It is vitally important that there is a culture that supports both organizational and personal development. Here, the leader must become a role model for learning and positive risk-taking and that mistakes will be made but that they become learning points rather a stick with which to foster a spirit of blame-culture. The leader must embrace the fact that they alone are the purveyors of good ideas, innovation and leadership. Everyone in the organization should be encouraged to become leaders as well, that they all committed to same goals and are allowed to utilize their unique blend of skills and experience and to help the organization and themselves realize their own potential.

Mini Series – How to Overcome Anxiety

No. 4 – Lifestyle Changes for Reducing Anxiety.

In addition to medication and thinking/behavioural changes, making changes to your lifestyle can help you deal with anxiety and its effects. So, how you live your life day to day, week to week, etc., has an impact on your overall wellbeing. Developing and sustaining a healthy lifestyle can contribute enormously to keeping you in good physical and psychological condition.

Healthy in the above context means looking after your physical health, which includes diet, exercise, environment, personal activities, etc.

According to research carried out over the last twenty years, a good diet can positively help with anxiety disorders. This research has identified that some foods can create more stress and anxiety whilst others can create feelings of calmness.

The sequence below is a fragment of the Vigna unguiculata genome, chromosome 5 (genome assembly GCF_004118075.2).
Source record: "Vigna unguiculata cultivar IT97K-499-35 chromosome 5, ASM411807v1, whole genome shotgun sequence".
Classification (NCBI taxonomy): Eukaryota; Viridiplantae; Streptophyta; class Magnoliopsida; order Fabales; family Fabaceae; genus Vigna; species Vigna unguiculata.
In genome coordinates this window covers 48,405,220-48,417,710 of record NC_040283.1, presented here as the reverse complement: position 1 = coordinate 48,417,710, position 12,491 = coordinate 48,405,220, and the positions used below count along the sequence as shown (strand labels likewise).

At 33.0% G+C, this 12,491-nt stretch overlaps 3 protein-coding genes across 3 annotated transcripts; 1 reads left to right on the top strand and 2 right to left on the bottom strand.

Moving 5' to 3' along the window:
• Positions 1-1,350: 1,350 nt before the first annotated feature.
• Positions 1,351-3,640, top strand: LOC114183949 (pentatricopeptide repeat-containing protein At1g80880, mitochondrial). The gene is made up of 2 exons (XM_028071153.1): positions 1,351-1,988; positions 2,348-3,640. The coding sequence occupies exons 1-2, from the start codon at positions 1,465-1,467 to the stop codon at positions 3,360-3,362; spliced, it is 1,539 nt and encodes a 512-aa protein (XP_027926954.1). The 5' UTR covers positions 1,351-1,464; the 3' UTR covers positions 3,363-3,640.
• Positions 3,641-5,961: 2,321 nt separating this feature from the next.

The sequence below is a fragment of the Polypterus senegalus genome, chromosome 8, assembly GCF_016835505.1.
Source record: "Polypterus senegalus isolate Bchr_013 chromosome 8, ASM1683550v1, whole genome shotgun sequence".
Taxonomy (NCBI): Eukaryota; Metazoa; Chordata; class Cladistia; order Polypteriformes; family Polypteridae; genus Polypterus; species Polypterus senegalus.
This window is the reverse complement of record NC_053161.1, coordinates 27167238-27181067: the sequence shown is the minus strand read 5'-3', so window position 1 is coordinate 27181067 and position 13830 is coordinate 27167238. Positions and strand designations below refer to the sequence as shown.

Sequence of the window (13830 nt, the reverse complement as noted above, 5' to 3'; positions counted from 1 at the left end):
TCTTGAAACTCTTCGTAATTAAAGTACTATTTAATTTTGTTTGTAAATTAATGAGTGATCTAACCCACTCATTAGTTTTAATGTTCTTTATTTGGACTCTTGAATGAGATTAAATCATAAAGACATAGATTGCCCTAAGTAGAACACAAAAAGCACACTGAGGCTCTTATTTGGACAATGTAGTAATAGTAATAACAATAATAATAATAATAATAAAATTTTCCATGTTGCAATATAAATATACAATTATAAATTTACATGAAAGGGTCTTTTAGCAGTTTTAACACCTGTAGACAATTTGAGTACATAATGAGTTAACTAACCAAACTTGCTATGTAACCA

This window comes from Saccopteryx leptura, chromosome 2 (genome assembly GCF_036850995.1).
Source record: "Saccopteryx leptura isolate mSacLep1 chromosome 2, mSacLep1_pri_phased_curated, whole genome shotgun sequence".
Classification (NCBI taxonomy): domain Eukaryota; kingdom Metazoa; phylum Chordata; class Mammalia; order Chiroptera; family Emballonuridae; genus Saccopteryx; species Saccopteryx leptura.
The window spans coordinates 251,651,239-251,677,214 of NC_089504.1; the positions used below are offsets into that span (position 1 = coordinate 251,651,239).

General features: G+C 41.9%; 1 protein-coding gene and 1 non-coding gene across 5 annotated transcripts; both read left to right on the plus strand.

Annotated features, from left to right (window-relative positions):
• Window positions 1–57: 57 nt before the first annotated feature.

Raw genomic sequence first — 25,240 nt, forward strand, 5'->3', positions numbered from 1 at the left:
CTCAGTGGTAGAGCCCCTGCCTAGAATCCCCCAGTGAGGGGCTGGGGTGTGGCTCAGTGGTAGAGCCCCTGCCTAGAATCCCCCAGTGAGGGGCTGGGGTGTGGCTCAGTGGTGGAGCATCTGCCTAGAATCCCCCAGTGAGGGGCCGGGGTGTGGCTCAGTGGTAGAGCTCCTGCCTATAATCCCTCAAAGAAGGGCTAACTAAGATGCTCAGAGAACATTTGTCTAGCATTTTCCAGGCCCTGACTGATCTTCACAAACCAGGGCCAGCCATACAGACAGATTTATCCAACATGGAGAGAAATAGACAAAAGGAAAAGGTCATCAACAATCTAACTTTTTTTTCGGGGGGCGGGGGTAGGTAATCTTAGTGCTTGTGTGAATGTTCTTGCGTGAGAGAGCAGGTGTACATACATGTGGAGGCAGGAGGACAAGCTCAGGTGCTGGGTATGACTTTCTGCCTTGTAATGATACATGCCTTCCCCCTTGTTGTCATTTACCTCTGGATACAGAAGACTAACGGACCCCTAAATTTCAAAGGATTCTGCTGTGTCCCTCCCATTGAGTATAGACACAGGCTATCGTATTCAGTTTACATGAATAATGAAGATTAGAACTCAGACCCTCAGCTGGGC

The principle of a good diet is relatively simple. Don’t skip meals, especially breakfast and ensure you eat three healthy meals a day, with plenty of fruit, vegetables and wholegrain foods.

Caffeine is well known for triggering panic attacks so you should examine how much you are consuming each day. Caffeine is contained in coffee, tea, chocolate, cocoa and soft fizzy drinks, such as cola. Caffeine increases the amount of neurotransmitters in the brain and this has the effect of making you feel alert and awake. This state is similar to the release of adrenaline when you are faced with stressful triggers (fight or flight!) and caffeine has a tendency to keep some people in a state of tension and arousal. Even decaffeinated drinks contain a small amount of caffeine so don’t let this fool you. A word of caution, reducing caffeine intake, particularly if you consume a lot, some people might experience withdrawal symptoms, such as headache and fatigue, so it is advisable to phase the reduction slowly over a few months to reduce the symptoms of withdrawal.